How Leadership Can Break Down Walls
If you observe the various cultures of even a handful of organizations, you will easily see many walls erected that hold them back.
These walls, which exist in many forms both known and unknown, are largely the result of individual, team, and/or workplace dynamics. Sometimes they are willingly put in place; other times they exist out of ignorance. Whatever the cause of intention, a leader needs to identify and break down these walls in order to move the organization forward.
Some examples of walls:
- Silos of individuals or departments that hole themselves up, neither interacting or acknowledging the validity of others to the company
- Personal agendas that squelch input, accountability, and engagement
- Real or perceived offenses held by staff, managers, or even customers
- Communication breakdowns causing lack of information, misinformation, or conflicting information
- Fear of repercussions for doing the right thing or standing up for the good of the organization or customer
- A profit-driven motive that strips all other decision making that is deemed wasteful or unprofitable
When walls exist, they become inconveniences in which people will work around. They then become obstacles which are tolerated. If left intact, they will eventually become toxins that harm alignment, market mobility, productivity, and eventually revenue. At the core of erecting walls, distrust is fostered and internal credibility blooms.
As a leader you have the ability to identify and break down walls. When a wall is torn down, it literally opens up collaboration and communication. Trust is regained and strengthened. Teamwork is sparked, and creativity flourishes.
So how does one break down walls? Here are some brief real-life examples:
- A new organization struggles during its launch as each department compartmentalizes out of survival. Finally a department director raises the question and gets a few of their colleagues to see this trend. With communication and work, they eventually build collaboration and get the teams on the same page again.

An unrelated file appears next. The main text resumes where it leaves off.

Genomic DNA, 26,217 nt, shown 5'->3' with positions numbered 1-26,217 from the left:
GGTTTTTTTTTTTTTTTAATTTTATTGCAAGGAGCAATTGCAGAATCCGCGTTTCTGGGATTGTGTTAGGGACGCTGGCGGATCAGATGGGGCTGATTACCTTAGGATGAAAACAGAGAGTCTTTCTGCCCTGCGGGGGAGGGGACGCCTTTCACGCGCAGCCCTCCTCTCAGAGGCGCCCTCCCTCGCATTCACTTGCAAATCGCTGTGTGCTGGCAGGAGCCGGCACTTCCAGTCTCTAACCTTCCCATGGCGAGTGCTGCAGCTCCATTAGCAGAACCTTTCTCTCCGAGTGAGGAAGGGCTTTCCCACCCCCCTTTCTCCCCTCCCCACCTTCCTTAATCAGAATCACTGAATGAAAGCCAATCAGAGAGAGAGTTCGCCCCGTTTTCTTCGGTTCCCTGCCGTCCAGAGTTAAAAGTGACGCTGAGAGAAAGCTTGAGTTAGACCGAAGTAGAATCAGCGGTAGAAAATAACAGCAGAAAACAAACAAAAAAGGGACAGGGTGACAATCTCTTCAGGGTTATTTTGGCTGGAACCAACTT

- An account manager makes a grave error that impacts a customer’s order. The customer becomes irate and escalates the situation. The account manager admits their error, validates the customer’s feelings, and works hard to not only take extra care of the customer after correcting the mistake, but in buidling a deeper relationship. When the account manager’ company lost the contract of the customer’s group, that customer still kept buying from the account manager because of the relationship that was built.
- A vice-president of an organization came with a department administrator to express concerns to director of a second department. Many of the administrator and VP’s concerns were factually refuted by the director, and the director sensed the VP’s agitation of the situation. The next day, the director went to the VP and initiated a great conversation on how to remove the apparent divide between the three of them. What resulted was a revealing of feelings and only seeing one side of the situation. Once all was on the table, the dynamics drastically improved and communication became more open and objective.
- A manager who becomes a buffer for his staff by filtering out the negativity and politics, but still being upfront and honest without the drama. He uses his emotional intelligence to reinvigorate his field team and work hard to open communication channels with the franchise community and the executive management team. He succeeds in building a solid regional brand and increasing overall engagement and revenues as a result of stabilizing the tumult.
Think of ways you can knock down barriers in your organization. They may seem like large obstacles looming, but as a leader it is up to you to initiate change. It may take time, lots of hard effort, and even more patience, but over time walls can come down and transformation will occur.
Break down those walls. Start small. Think big. You could very well change the entire complexion of your organization by building trust and openness.